In the fall of 1977, I attended a prayer meeting in an assembly in Barcelona, Spain. I would be teaching English as a Second Language in that city as a self-supporting missionary. My desire was to go into full-time work, but I did not want to be the pastor of a church and did not know what church group to join. It was a confusing time for me as a young Christian. At the prayer meeting that evening, the Spanish elder spoke on the subject of plurality of eldership in the local church. As he began the teaching, I thought to myself, “This idea of plurality is not biblical, but as a visitor, I will not say anything.” By the time he had finished the message, I was convinced that the Bible teaches that a group of elders should lead the local church. A few weeks later, I was baptized in La Bisbal Street Chapel in Barcelona. The Lord had led me to the churches with which I have had the fellowshiped over the last forty years.
Testimony of Salvation
I was raised in a loving home, went to Sunday School in a non-evangelical church every week, and generally had a wonderful childhood—except that the most important thing was lacking—I did not hear the Gospel at home or in church. I started my freshman year of college during the tumultuous Vietnam War era and lived the life of a typical student. By my sophomore year, I began to tire of that life. The Lord had put me on a dormitory floor where the only Christian students in the college lived, and they witnessed to me. I told them that they had gone to Sunday School for too long and were brainwashed. But I could not deny their lifestyle. Although, the rest of us talked about peace and love, these Christians were the ones demonstrating such qualities.
The next school year, I had a new hunger to find out whether the Gospel was true. The Christian fellows in my dorm had graduated, and for nine months I had no spiritual conversations with anyone. But I had a Bible and began to read it earnestly. Walking alone one night, I prayed to God and said, “I do not believe that Jesus rose from the dead; but if He did, please show me.” As I read the Bible more, its message became clear: man’s basic problem is sin; our good works cannot save us; Christ died for our sins. A true savior would have to be alive—Christ rose from the dead! In March 1973, after reading Romans 3-5, I knelt down by my bed and put my faith in Christ as my Lord and Savior.
Entering Full-Time Work
In 1981, I was commended to full-time work by Bethel Bible Chapel in Red Bank, New Jersey, two miles from where I was raised. I was also commended by Lakeside Bible Chapel in Sterling Heights, Michigan, near to where I had taught in a Christian school. My primary ministry in the 1980s, in addition to teaching in assemblies, was door-to-door evangelism and discipleship. In both New Jersey and Michigan, I spent much time speaking to people at their doors, and giving them a survey about their beliefs. Some people became believers and were baptized, and others who already were believers, came into fellowship at Bethel and Lakeside. The Word of God does not come back void. After preaching one Sunday at Bethel, a couple approached me and the woman said, “We know you.” I did not recognize them. The woman then said, “Nine years ago, you came to our house.” The man started attending a men’s Bible study at the chapel. Soon he became a believer and was in happy fellowship with us for years, before passing on to Heaven.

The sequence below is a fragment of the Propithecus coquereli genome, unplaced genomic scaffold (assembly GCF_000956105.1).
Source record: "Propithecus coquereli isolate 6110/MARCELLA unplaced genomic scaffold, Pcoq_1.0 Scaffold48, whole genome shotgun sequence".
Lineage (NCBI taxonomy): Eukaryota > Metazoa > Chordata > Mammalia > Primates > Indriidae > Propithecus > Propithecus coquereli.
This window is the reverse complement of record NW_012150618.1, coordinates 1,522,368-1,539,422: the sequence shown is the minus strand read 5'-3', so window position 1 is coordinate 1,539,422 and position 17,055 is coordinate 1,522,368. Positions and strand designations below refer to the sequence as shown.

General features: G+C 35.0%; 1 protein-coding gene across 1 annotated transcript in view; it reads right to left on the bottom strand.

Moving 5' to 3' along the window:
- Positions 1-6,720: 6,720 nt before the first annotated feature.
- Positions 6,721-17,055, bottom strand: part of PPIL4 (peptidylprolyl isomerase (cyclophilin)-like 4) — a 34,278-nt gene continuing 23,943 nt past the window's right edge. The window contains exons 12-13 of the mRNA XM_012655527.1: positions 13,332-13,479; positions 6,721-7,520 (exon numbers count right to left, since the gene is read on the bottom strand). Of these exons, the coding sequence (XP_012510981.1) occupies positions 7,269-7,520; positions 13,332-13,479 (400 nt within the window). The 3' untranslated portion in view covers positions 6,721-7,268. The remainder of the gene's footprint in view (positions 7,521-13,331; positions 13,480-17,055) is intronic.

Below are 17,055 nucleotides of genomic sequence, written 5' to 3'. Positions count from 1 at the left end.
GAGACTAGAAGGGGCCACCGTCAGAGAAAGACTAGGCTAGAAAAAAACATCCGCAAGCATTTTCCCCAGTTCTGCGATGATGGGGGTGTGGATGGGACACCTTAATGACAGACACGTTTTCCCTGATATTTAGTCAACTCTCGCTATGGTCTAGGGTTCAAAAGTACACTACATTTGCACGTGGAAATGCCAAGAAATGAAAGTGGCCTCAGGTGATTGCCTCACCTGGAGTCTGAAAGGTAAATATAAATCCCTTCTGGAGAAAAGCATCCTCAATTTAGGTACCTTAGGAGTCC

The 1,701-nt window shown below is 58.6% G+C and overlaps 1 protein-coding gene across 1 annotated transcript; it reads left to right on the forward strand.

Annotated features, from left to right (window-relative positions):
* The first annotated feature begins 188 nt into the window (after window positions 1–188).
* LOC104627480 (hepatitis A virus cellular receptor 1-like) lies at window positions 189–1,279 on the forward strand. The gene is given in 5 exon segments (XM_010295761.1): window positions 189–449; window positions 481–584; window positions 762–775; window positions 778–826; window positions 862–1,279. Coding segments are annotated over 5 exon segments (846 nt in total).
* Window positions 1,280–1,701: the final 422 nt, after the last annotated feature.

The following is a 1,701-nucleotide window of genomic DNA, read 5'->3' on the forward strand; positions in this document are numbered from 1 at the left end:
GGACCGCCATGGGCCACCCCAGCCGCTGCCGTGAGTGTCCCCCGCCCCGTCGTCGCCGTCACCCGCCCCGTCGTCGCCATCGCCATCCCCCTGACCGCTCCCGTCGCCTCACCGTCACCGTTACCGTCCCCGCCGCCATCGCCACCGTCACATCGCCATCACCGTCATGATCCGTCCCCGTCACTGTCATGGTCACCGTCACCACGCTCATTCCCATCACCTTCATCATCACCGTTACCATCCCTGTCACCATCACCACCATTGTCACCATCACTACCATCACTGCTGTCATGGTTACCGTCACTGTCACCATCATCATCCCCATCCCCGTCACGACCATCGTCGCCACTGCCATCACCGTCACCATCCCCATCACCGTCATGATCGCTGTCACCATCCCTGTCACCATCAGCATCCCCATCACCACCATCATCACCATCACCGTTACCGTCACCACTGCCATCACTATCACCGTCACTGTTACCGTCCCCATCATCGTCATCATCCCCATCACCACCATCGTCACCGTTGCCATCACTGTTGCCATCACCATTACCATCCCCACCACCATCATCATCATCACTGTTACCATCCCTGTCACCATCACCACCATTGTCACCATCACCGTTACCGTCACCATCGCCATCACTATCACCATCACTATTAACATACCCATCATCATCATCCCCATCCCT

In December 2009, I was in Honduras preaching in the rural town of Mezapa. As I began the message, a woman came walking down the aisle to sit in one of the first pews. Her uncle had picked her up late for the meeting, almost all the seats were filled, and she had little choice but to walk to the front of the packed church. After the meeting I greeted her, and then her family. They and the group I was with ate dinner at an elder’s home. We conversed, and she told me her name was Ruth Urrea Nunez. A few days later, as previously scheduled, I spoke in her assembly in the village of Pajuiles. I then began making regular trips to Honduras, preaching 150 times in various assemblies on and near the northern coast. Pajuiles became my “home base” when in Honduras. In July 2011, Ruth again walked down the aisle toward me in a chapel, this time wearing a wedding dress. We now have a three-year-old son, Edward, and reside in Red Bank.
In the late 1980s, I began preaching in Hispanic assemblies in the New York area. I also began taking two trips per year to Spain, speaking and doing discipleship work in the southern provinces. All of the trips to Spain would have been worth it for the opportunity to disciple one man, Jonas. He had stopped taking drugs around the time we met, and we began spending much time together. Jonas grew to be a dedicated Christian, married a godly wife, and now has two children. In 2010, through contacts made in Honduras, I began traveling regularly to Easton, Pennsylvania, to teach at a home Bible study. It was wonderful to be there in 2013 on the first Sunday that they broke bread as an assembly. Ruth and I continue to go to Easton once or twice a month to help with the work.
The Spanish ministry in Red Bank has been expanding. In the past five years, a number of Hispanic families have come into fellowship, at Bethel Bible Chapel and there are also unbelievers who attend regularly. Bilingual men in the assembly simultaneously translate the morning message for those who do not understand English well. One couple for whom we translate trusted Christ recently. This summer we did door-to-door evangelism in an apartment complex where almost all of the residents are Hispanic. We then held an open-air Vacation Bible School at the complex, and we are currently following up on these families.
The Lord has been very gracious to me in salvation, family life, and ministry. Ruth and I appreciate all the love and support which we receive from brothers and sisters. We have so much to be thankful for.